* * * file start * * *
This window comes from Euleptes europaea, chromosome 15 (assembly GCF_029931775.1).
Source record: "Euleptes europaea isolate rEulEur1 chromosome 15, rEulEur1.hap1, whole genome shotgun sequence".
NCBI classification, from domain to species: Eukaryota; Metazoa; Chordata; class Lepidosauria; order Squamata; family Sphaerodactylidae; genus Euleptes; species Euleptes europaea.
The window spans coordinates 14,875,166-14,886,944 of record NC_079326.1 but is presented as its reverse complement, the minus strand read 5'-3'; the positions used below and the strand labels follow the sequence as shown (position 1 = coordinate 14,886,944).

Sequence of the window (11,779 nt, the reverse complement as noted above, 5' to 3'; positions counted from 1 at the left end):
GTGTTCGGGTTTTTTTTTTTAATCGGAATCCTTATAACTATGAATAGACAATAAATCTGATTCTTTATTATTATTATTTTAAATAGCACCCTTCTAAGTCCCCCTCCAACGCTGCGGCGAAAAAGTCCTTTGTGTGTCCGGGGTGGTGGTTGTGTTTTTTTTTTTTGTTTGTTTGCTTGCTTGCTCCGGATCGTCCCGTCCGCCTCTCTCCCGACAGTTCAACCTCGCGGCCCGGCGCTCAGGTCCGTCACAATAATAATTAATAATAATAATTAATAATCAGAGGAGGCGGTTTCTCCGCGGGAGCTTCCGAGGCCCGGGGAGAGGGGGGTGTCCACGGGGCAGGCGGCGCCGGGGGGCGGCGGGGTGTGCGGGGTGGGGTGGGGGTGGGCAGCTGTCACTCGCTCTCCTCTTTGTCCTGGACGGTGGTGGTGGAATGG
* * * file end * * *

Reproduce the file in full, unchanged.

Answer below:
This window comes from Euleptes europaea, chromosome 15 (assembly GCF_029931775.1).
Source record: "Euleptes europaea isolate rEulEur1 chromosome 15, rEulEur1.hap1, whole genome shotgun sequence".
NCBI classification, from domain to species: Eukaryota; Metazoa; Chordata; class Lepidosauria; order Squamata; family Sphaerodactylidae; genus Euleptes; species Euleptes europaea.
The window spans coordinates 14,875,166-14,886,944 of record NC_079326.1 but is presented as its reverse complement, the minus strand read 5'-3'; the positions used below and the strand labels follow the sequence as shown (position 1 = coordinate 14,886,944).

Sequence of the window (11,779 nt, the reverse complement as noted above, 5' to 3'; positions counted from 1 at the left end):
GTGTTCGGGTTTTTTTTTTTAATCGGAATCCTTATAACTATGAATAGACAATAAATCTGATTCTTTATTATTATTATTTTAAATAGCACCCTTCTAAGTCCCCCTCCAACGCTGCGGCGAAAAAGTCCTTTGTGTGTCCGGGGTGGTGGTTGTGTTTTTTTTTTTTGTTTGTTTGCTTGCTTGCTCCGGATCGTCCCGTCCGCCTCTCTCCCGACAGTTCAACCTCGCGGCCCGGCGCTCAGGTCCGTCACAATAATAATTAATAATAATAATTAATAATCAGAGGAGGCGGTTTCTCCGCGGGAGCTTCCGAGGCCCGGGGAGAGGGGGGTGTCCACGGGGCAGGCGGCGCCGGGGGGCGGCGGGGTGTGCGGGGTGGGGTGGGGGTGGGCAGCTGTCACTCGCTCTCCTCTTTGTCCTGGACGGTGGTGGTGGAATGG